What a brutal start to the new year, with the broader markets tanking viciously while the TSX Index rallied modestly. In numerous pieces, I warned investors that the stock market was ripe for a vicious, unforgiving correction. While it’s too soon to tell if the recent weakness witnessed yesterday is the start of something more ominous, now is a good time to prepare a shopping list of TSX stocks to buy on such a pullback.
The new year means another $6,000 worth of TFSA contributions you’ll be allowed to make. A correction would be nothing short of a late Christmas gift (most Christmas gifts were late this year anyway due to COVID-induced shipping delays) courtesy of Mr. Market. The S&P 500 may be off just under 2% from its all-time high hit on Monday’s intraday session. Still, since everything seems to happen faster and more viciously in this pandemic-plagued market, I wouldn’t at all be surprised if stocks reached correction territory in just a handful of trading sessions.
Moreover, with a considerable amount of margin debt rising in recent months, one should actually expect the next correction to be a sharp one, perhaps a historically sharp one. In 2020, we witnessed one of the fastest +30% plunges ever and one of the best months of November in decades.
Just because the page has been turned on 2020 doesn’t mean the volatility is gone. In fact, the return of volatility could hit unprepared investors on the chin, just like the 2018 post-melt-up correction that blew up the volatility index.
In the January-February run-up of 2018, it certainly seemed like stocks could only go up. But that all changed in just days when Mr. Market clawed back the gains from beginners who got in when the broader markets showed signs of melting up on the back of the Trump administration’s corporate tax cuts.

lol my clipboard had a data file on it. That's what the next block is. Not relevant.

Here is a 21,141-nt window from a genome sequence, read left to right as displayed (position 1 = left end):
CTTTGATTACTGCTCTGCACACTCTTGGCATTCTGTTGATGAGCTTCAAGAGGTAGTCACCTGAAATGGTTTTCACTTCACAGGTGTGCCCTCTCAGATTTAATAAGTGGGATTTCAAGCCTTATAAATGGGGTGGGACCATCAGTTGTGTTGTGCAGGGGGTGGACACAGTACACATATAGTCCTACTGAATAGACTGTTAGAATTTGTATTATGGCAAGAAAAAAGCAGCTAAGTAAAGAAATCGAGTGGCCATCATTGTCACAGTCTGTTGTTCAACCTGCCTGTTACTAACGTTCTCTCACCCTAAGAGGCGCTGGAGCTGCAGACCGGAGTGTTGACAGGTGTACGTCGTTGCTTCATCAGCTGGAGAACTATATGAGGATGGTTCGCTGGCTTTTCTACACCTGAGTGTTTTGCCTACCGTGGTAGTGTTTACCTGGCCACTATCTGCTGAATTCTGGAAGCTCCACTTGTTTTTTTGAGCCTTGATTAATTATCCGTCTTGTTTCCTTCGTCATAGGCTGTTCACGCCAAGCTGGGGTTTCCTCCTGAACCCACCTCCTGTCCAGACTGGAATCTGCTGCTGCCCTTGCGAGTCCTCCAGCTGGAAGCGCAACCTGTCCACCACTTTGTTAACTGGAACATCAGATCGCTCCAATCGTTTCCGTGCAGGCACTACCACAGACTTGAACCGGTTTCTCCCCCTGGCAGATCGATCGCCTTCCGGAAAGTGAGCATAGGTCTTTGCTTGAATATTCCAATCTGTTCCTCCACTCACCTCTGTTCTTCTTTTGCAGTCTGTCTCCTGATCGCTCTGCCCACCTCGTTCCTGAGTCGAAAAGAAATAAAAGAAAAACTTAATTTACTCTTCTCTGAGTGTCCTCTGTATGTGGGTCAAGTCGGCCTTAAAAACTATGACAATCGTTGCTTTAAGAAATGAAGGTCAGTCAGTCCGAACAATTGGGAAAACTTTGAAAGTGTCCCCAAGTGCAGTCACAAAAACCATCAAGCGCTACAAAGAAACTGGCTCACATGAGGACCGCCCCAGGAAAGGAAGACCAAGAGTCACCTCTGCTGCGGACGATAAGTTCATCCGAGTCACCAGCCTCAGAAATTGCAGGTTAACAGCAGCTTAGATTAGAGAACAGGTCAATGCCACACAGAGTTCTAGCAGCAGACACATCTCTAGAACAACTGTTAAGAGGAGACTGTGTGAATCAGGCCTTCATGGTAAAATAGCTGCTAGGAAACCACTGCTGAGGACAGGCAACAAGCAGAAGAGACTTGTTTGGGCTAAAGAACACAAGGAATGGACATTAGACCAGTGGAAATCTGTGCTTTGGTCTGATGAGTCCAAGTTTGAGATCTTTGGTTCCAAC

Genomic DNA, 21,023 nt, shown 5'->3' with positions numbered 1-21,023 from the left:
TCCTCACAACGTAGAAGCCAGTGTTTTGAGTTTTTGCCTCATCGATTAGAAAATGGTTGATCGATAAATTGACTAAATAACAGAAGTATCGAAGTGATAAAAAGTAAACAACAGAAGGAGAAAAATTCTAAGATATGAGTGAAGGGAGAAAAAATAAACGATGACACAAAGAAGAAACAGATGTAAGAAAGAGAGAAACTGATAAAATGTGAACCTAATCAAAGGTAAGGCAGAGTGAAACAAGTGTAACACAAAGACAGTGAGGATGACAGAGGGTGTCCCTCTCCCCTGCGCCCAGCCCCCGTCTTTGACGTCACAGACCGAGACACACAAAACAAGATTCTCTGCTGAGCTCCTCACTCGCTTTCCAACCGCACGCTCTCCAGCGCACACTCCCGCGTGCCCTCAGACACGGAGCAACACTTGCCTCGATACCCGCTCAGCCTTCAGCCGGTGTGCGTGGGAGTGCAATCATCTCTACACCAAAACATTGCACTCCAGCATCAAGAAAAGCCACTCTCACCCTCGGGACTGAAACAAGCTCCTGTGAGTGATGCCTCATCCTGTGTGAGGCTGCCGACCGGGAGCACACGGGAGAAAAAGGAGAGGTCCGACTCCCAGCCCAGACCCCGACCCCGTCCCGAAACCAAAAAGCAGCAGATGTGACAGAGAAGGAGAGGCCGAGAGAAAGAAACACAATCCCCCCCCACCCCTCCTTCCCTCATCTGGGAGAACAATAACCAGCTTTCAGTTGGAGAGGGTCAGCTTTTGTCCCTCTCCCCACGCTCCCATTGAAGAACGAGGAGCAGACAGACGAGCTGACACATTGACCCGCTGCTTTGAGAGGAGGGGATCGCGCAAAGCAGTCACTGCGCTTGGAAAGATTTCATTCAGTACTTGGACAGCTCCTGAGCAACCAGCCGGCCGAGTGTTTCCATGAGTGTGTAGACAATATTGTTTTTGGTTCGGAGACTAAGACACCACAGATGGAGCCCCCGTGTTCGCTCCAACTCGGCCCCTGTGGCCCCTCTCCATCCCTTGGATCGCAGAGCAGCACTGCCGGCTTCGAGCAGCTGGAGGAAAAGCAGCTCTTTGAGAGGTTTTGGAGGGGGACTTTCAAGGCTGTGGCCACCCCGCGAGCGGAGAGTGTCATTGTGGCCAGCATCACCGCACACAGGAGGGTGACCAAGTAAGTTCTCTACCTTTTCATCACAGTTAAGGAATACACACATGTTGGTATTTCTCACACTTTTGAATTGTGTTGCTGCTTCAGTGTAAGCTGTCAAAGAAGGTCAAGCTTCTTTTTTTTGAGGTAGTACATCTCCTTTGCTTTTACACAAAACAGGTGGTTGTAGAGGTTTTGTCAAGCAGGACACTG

Could a reopening trade reversal be in the cards in 2021?
If we are in for a January stock market crash or correction, investors should get ready to put their excess cash to work. I’d personally look to pandemic-resilient growth stocks like Goodfood Market (TSX:FOOD) or Shopify on a dip.
Both names have been riding high on pandemic tailwinds, and they could have another year worth of such tailwinds, should unrealistic 2021 recovery expectations be shot down due to vaccine logistical challenges or mutated variants of COVID-19. Such a 180-degree reversal of sentiment could spark a reopening rotation reversal that could propel some of 2020’s biggest winners to even greater heights.
Even if Shopify plunges in a broader correction, the stock will remain absurdly expensive. For more value-conscious investors, Goodfood Market may be a compelling bet. The stock market was on a tear in 2020. Despite soaring over 290% last year, shares still trade at a ridiculously low 2.5 times sales.
The fear is that a post-COVID world would cause significant sales pressures, as shut-in Canadians hit the pause button on their meal-kit subscriptions or cancel them altogether. While such a post-COVID hangover is likely to hit the stock, Goodfood remains a compelling COVID hedge at a reasonable price.
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If the reopening trade reversal ends up being the theme that defines the first half of 2021, pulled-back pandemic-resilient stocks like Goodfood and Shopify could be in a class of winners that’ll keep on winning in the new year. Both companies are firing on all cylinders and are the ultimate quarantine plays for investors looking to hedge against the new slate of COVID-19 risks.
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This article represents the opinion of the writer, who may disagree with the “official” recommendation position of a Motley Fool premium service or advisor. We’re Motley! Questioning an investing thesis — even one of our own — helps us all think critically about investing and make decisions that help us become smarter, happier, and richer, so we sometimes publish articles that may not be in line with recommendations, rankings or other content.
Fool contributor Joey Frenette has no position in any of the stocks mentioned. The Motley Fool owns shares of and recommends Shopify. The Motley Fool recommends Goodfood Market.